Union launches campaign to support farmers with dyslexia

NFU Scotland is calling for cross-party support for a campaign to raise awareness of the problems faced by farmers with dyslexia.

In recent months, the Union has been working alongside a member with dyslexia who has experienced some difficulties in coping with the level of red tape and form-filling associated with the sector. This included problems completing some of the forms regularly issued by the Scottish Government Rural Payments and Inspection Directorate (SGRPID).

Work has been ongoing with Dyslexia Scotland, the Scottish Government and SRUC and there is now better recognition that dyslexia can cause significant disadvantage for farmers and crofters in their dealings with SGRPID.

Former racing driver Sir Jackie Stewart OBE, President of Dyslexia Scotland has voiced his support for this campaign, which is aimed at ensuring that those affected by dyslexia have access to the appropriate tools and mechanisms to assist them and that they are not unfairly discriminated against.

It is now recognised that at least 10 percent of the population are likely to be dyslexic, four percent of those being severely dyslexic, with the Specific Learning Difficulty known to be hereditary. However, in the farming community, this percentage could be far higher. SRUC, Scotland’s rural college has confirmed that 25 percent of its agriculture students are dyslexic.

NFU Scotland has written to Alasdair Allan, Minister for Learning, Science and Scotland’s Languages and has also raised the issue with Cabinet Secretary for Rural Affairs, Food and Environment Richard Lochhead MSP and Scottish Parliamentary Education and Culture Committee Dyslexia Cross-Party Group Convener, Margaret Mitchell.

Nigel Miller, President of NFU Scotland, commented:
“We have opened discussions with Dyslexia Scotland, SRUC and SGRPID and are pleased that all have responded positively. In particular, the suggestion from Roy McLachlan, Deputy Chief Agricultural Officer, to consider setting up a ‘Farming with Dyslexia’ working group is warmly welcomed.

“One of our main aims is to try and remove the stigma that many people with dyslexia feel about their condition. Dyslexia is a disability recognised under the Equalities Act 2010, which came into law in Scotland on 27 May 2012. We recognise and are grateful for the time and attention that dyslexia has received by those in the Scottish Government and Parliament.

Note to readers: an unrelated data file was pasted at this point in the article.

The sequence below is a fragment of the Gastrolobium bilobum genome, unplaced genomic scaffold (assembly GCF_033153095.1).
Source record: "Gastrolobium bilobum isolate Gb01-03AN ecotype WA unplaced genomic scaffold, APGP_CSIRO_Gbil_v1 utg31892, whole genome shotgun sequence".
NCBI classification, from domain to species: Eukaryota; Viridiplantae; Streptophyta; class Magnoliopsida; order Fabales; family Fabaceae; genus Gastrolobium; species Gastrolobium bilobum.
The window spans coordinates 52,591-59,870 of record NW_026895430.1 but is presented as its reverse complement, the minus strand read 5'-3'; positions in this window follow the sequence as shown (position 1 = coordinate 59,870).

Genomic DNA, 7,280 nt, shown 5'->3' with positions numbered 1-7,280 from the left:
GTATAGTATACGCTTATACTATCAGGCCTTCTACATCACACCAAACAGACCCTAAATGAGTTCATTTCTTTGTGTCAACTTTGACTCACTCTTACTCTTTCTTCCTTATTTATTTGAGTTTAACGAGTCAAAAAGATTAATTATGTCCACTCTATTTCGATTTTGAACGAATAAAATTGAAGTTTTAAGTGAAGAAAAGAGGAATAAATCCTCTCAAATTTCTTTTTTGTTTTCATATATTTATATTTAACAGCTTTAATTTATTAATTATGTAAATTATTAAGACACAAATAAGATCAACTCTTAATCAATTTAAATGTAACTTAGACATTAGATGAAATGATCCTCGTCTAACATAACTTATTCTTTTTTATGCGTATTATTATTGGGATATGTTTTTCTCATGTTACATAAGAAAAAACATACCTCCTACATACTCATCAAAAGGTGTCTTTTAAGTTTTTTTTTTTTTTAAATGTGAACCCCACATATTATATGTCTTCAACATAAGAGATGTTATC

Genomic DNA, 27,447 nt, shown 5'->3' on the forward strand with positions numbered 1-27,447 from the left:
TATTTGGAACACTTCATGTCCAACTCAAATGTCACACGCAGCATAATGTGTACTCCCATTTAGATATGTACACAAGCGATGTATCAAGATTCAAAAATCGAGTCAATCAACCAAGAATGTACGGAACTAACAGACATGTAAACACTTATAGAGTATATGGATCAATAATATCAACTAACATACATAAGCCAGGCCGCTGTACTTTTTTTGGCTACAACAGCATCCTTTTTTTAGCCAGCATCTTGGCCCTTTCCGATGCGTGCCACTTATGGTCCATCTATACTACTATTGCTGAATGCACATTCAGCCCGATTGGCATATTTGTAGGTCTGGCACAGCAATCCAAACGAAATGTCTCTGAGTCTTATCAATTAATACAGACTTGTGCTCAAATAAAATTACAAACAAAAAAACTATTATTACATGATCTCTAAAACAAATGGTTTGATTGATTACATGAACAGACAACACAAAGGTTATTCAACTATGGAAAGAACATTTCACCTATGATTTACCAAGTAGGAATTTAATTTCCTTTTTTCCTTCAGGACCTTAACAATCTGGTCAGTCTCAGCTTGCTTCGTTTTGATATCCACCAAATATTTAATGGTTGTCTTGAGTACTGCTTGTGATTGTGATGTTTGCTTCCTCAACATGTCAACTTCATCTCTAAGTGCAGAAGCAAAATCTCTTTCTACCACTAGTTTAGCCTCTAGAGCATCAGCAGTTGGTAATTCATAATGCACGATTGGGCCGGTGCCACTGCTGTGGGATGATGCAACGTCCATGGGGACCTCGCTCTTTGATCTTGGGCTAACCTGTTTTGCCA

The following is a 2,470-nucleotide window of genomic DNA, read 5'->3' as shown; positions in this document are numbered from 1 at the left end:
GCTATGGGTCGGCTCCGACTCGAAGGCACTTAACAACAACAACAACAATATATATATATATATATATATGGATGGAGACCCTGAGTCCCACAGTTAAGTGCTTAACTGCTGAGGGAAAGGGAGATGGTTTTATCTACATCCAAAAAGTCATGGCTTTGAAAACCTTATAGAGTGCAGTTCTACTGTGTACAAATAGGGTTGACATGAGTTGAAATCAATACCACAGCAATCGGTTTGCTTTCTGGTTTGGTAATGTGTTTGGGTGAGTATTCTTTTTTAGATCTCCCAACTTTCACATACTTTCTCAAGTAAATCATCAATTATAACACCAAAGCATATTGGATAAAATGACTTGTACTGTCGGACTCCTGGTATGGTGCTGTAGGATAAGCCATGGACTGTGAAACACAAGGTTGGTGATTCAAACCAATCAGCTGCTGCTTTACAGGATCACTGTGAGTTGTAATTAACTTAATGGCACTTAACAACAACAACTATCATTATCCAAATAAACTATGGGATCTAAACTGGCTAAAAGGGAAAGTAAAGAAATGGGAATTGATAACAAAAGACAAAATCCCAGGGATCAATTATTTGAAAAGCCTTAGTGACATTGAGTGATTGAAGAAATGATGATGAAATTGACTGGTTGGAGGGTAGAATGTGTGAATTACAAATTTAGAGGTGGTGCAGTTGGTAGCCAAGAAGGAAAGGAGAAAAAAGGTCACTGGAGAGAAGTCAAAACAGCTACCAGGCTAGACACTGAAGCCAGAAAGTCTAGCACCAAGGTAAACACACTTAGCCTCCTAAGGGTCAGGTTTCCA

“The Act helpfully explains that having due regard for advancing equality involves removing or minimising disadvantages suffered by people; taking steps to meet the needs of people where these are different from others and encouraging people from protected groups to participate in public life or in other activities where their participation is disproportionately low.

“We believe that in order to ensure that farmers and crofters who have dyslexia are better supported, SGRPID must make stronger efforts to adhere to the key principles of the Equality Act and accommodate the needs of their dyslexic customers.

“We are keen to hear from our members with dyslexia, or indeed family members. We would ask them to come forward, in confidence, to share their experiences with a view to driving positive change for the future for the many Scottish farmers with dyslexia and their families. This is the time to address the issue before the next generation of farmers with dyslexia graduate from college, where they have received good and appropriate support, only to be faced by all the associated form filling and paperwork of modern day farming. We must ensure that our support and regulatory regimes do not inadvertently disadvantage them.”

Sir Jackie Stewart, OBE, President of Dyslexia Scotland said:
“I am a severe dyslexic. The frustration that a dyslexic person can have by not being able to do things like fill in forms is something that people who do not understand learning disabilities, have difficulty in comprehending. This is particularly true when forms and official papers have to be handled.

“A large percentage of dyslexics are so embarrassed that they do not want to admit that they cannot read or write as well other folks, but the frustration that it causes and the disruption it can lead to, can be very serious; not only for the person involved, but also for society in general. Dyslexics can be very creative and very successful but far too many, who are not given help and assistance, can end up in very sad circumstances.

“I congratulate NFU Scotland for taking this matter to the highest levels to ensure that those dyslexic members are given the help and assistance that will allow them to produce for the community and the nation.

“Dyslexic people can be very creative and very resourceful, but they do need more time to do things involving paperwork particularly. Government and local authorities need to be more aware that a great many people may need help and assistance.”

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